Some on this board (but in no ways all, or even a majority I think) seriously denigrate the end user. Many other boards for trades are much much worse. Please try not to "offend" all the people who simply don't want or afford, or need, to have your services or ultimate solutions.

  10. #55
    Moderator & Master Plumber hj's Avatar
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    Default sales

    WE do not care WHO is going to install it. If you buy it from Home Depot, that is fine because you are paying the "retail/list" price for it. A wholesaler is selling at contractor prices, and that is why he asks "who are you with" and asks for identification, and usually invoices the purchase, so you cannot tell them some company name you saw on a passing truck and then pay cash. If you have a good friend in the business, he may call the wholesaler and tell him to sell it to you at his price, but that would be his decision.

  11. #56
    Extreme DIY Homeowner Scuba_Dave's Avatar
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    Wait you mean the suppliers have to sell to homeowners?
    Great I'm going to call GM tomorrow & order direct & cut out the car salesman
    Then call Sony & cut out the retail store
    And heck can I call a lumberjack to have them deliver my lumber?
    HVAC is one thing I will not consider as a DIY
    Luckily we do not need much AC here

    One Seasonal Decoration Mfg decided to go direct & sell off Amazon in case lots
    Customers like me were able to buy cases & sell off some to make $$ or just break even (with keeping some decorations for "free" due to sales)
    Their major retailer dropped their product & came out with his own product to sell
    Other retailers also dropped the product line
    They Lost a LOT of business & then claimed the Amazon sale was a computer glitch & only the wholesalers were supposed to be able to place an order
    Last edited by Scuba_Dave; 08-01-2009 at 03:48 PM.
    DIY Handyman (not 4 hire)
    I have enough to do to my own house

  12. #57
    Master Plumber Dunbar Plumbing's Avatar
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    To follow up on some of my previous posts on this subject...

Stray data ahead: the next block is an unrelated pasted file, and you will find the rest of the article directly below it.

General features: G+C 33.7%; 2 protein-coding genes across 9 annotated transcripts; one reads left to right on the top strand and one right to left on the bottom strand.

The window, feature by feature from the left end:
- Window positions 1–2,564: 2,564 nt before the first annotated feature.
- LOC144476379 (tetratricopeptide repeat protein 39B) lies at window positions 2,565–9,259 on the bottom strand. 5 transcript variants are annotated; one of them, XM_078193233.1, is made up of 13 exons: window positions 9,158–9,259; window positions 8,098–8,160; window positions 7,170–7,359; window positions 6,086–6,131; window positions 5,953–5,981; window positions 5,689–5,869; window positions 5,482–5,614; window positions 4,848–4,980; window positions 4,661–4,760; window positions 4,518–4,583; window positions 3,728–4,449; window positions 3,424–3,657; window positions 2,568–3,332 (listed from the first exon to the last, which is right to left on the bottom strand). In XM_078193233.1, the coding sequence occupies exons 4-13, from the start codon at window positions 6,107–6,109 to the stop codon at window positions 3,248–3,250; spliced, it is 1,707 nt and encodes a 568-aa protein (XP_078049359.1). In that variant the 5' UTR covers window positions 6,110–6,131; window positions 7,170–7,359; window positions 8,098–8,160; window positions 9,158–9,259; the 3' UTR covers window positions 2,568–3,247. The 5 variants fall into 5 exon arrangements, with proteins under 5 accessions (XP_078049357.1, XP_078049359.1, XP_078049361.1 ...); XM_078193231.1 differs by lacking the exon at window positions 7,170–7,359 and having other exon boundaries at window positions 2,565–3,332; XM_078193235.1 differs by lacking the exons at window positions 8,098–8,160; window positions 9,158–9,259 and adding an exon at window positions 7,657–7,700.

When I walked into that electrical supply house, they should know the talk, walk the walk when I'm searching for info...why?


    Because for them to match me with the right product, more product is in their best interest with me going about my way with the ability to have what I need.

    And guess what?


    If that was a good experience with knowledgeable people at the counter, where do you think I'll go back,
    where do you think I won't mind spending more for product,
    where do you think I'll go for knowledgeable people who answer questions correctly...


    This all adds into the pieces of the puzzle of a good buying experience. That supply house I mentioned, to this day, I would feel uncomfortable spending one dime inside their building given their attitude towards someone who is a master of one trade, not just an apprentice or walk off the street, someone who knows product in one field but not completely in another.

    That whole big issue of why I was there could of been answered quite quickly without jerking me around...

    you cannot operate a 50hz motor with 110 here in the states as it is a 60hz design, there is no cheap transformer as the motor will turn too many rpms higher than designed, which ruins the motor completely/causes it to overheat.

    $200 on **** for transformers, $134 for simple step-up transformers from that same establishment, and $100 at an electric motor service when they knew damn right well you cannot make that transition from 50 to 60hz without a transformer that can adjust the motor speed, which is a very bulky and expensive one...

    3 establishments let me spin my wheels spending money. Tell me how that attitude produces positive results. Seems to me like a good ole boys club, let the new guy figure out he's the one wasting his money.
    Read what the end of this sentence means.

  13. #58
    Like an engineer alternety's Avatar
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    Scuba Dave - I know you were trying for silly answers. But, most of those can be reasonably approximated using the internet. The lumberjack is easier. There are any number of lumberjacks around here that advertise they will take you trees down and give you the sawn lumber on-site. Or they will sell you the lumber fresh from their small sawmill from other peoples trees. now granted, this is kind of an area thing, but with small portable sawmills not isolated.

  14. #59
    Extreme DIY Homeowner Scuba_Dave's Avatar
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    Actually the neighbor at my last house had a sawmill right next door
    DIY Handyman (not 4 hire)
    I have enough to do to my own house